Thousands of horses face mass cull as recession hits Irish owners

Posted Nov 28, 2010 by Kim I. Hartman
Ireland faces some tough decisions over the plight of the horses that people can no longer afford to keep. They're the four-legged victims of the Irish recession whose plight animal welfare organisations say can only be solved by a mass national cull.
Bureau of Land Management
Thousands of homeless horses now run wild across Ireland - another consequence of the economic recession as the animals are abandoned by owners who can no longer afford their upkeep.
Animal welfare organizations such as the Dublin Society for the Protection of Animals say the problem can only be solved by a mass national cull, reports Irish Central.
Ted O’Connor, inspector with the Cork Society for the Prevention of Cruelty to Animals (CSPCA) said they were picking up as many horses as dogs. “People just can’t afford to keep them [horses] anymore, even hunters now and nice horses. They are leaving them in fields or waste ground,” said the Irish Times.
The chief officer for the Kerry Society for the Prevention of Cruelty to Animals, Harry McDaid, told IT, it was receiving daily reports of abandoned and underfed horses and ponies.
A small number of prosecutions were likely, but talks were also taking place with horse owners on how to improve their treatment of the animals. Some owners cannot afford to buy expensive animal feed. The current cold spell is also a factor.
Spiegel Online reports that more than 20,000 abandoned horses are roaming the country. They even include thoroughbreds that until recently were still being trained for racing. Many horses have been passed onto people who lack the ability, space and financial resources to take proper care of them. Scores of them are now grazing on pastures and are likely to die of hunger this winter, said Ireland's Society for the Prevention of Cruelty to Animals (ISPCA).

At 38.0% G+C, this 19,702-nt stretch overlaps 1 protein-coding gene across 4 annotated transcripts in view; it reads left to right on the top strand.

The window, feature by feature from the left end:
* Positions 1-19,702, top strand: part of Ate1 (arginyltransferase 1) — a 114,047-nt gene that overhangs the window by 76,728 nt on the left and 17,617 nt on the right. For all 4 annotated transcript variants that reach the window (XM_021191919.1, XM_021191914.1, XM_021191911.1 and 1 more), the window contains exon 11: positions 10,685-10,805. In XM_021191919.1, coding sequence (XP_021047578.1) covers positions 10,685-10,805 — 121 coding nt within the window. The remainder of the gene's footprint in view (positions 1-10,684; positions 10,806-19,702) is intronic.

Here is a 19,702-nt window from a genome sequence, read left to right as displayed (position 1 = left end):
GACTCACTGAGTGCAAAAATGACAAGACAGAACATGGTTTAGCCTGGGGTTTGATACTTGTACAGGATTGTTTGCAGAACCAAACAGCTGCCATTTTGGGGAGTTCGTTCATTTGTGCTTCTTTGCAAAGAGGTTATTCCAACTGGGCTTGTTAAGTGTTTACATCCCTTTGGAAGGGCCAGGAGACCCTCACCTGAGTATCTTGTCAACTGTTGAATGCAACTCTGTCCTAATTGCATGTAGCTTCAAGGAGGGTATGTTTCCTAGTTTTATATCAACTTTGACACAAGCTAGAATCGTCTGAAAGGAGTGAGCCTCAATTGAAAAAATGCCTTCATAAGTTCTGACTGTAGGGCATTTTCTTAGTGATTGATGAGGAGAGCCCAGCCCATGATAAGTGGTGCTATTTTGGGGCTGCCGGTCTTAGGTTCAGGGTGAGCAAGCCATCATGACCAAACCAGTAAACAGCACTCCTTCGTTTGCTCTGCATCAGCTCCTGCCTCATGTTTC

The ISPCA has hundreds of horses in need of re-homing, with new calls coming in daily of horses at risk. A check of most of the nearly thirty ISPCA Member Society website page links found hundreds of abandoned horse waiting for adoption or facing dire consequences some are referring to as 'solutions'.
One of the solutions to end the plight of the starving and abandoned horses is a mass cull, involving a once-off amnesty whereby the State would absorb the cost of humanely destroying unwanted animals. As draconian as it sounds, to put a horse down in such a way is better than making it endure a slow death by starvation, according to French Horse and Country Magazine (FHC).
Fine Gael’s agriculture spokesman Andrew Doyle is adamant that a cull is needed to take horses out of the system. “There should be some sort of incentive for people to bring unwanted horses forward rather than being prosecuted later for cruelty,” he says.
Another option being considered as a solution would be to look for a derogation from the regulations on horses going into the food chain to permit animals without passports to go the meat-factory route.
“If you do a cull for a year or so, the problem is dealt with and you won’t have to do it again, Doyle told FHC. “It’s in our face now – we’ve a whole load of unwanted animals that no one wants to know about and if we don’t so something quickly the outcome won’t be good.”
Ireland's Department of Agriculture acknowledges the current welfare problem but its view on a cull is that it’s “not an appropriate approach as such an initiative would not necessarily result in the slaughter of the target population – ie, those horses that are most vulnerable”.
The department has approved five meat plants around the country for horse slaughter, but these facilities can only take animals with clean passports so they can join the food chain. The average horse starving on a bog or a housing estate is not the type of animal that has a passport, said FHC.
If something isn't done soon, the plight of the homeless horses, suffering through the current economic struggle, is going to get worse once the winter weather hits full-on in the country of Ireland.